Under the agreement reached, the Betting Licensing and Control Board, the Board, the Attorney General, and CS Information have approved a ban on the use of the ‘Speed Dial’ feature in internet browsers to promote betting, lotteries, and games. The feature allowed consumers to reach a betting company’s website with a single click, making it quick and convenient to participate in gambling.
The decision was the result of an agreement reached as a result of a petition filed by the Consumer Federation of Kenya (Cofek) last year. The court approved the agreement, resolving only one of the contentious issues raised in the petition. The Betting Control and Licensing Board hereby ordered all gaming operators to stop using the speed dial feature immediately.
In their petition, Cofek made the claim that the speed dial feature posed a threat to consumers, especially children, due to the negative impact associated with the advertising activities of gambling establishments. They pointed out that the feature ignores the ongoing efforts of the communications management campaign to protect children in the online space.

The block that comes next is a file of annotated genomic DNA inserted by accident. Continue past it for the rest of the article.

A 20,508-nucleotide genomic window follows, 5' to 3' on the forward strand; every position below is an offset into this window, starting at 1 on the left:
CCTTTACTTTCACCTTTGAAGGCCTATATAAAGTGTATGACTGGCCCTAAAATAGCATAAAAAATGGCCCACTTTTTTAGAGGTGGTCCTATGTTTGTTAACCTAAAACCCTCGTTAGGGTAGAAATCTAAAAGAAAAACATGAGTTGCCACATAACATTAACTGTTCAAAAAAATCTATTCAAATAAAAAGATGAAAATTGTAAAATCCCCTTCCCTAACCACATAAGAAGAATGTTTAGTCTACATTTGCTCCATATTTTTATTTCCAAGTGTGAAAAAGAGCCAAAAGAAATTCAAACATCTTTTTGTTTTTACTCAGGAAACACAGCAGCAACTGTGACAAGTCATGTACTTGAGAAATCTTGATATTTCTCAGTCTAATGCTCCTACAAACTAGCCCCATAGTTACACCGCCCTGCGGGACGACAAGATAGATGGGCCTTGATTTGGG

According to Cofek, the use of the speed dial feature by betting shops and other parties signifies an unwillingness or inability to regulate and monitor advertising practices, which can pose a serious risk to consumers, especially children and young people. This is an important statement from an organization that is committed to protecting the interests of consumers and keeping them safe in the online environment. Many young people are already actively gambling and betting. For example, right here, you can easily find affordable casinos with live dealers and other games that don’t check returns when you sign up. And the speed dial feature will put youngsters at even greater risk.
The Cofek Consumer Federation claims that the illegal use of the speed dial feature carries a potential risk to consumers, as it allows the spread of information that could be harmful and unfavorable. They have channeled their efforts to fight the issue through the courts and regulatory bodies.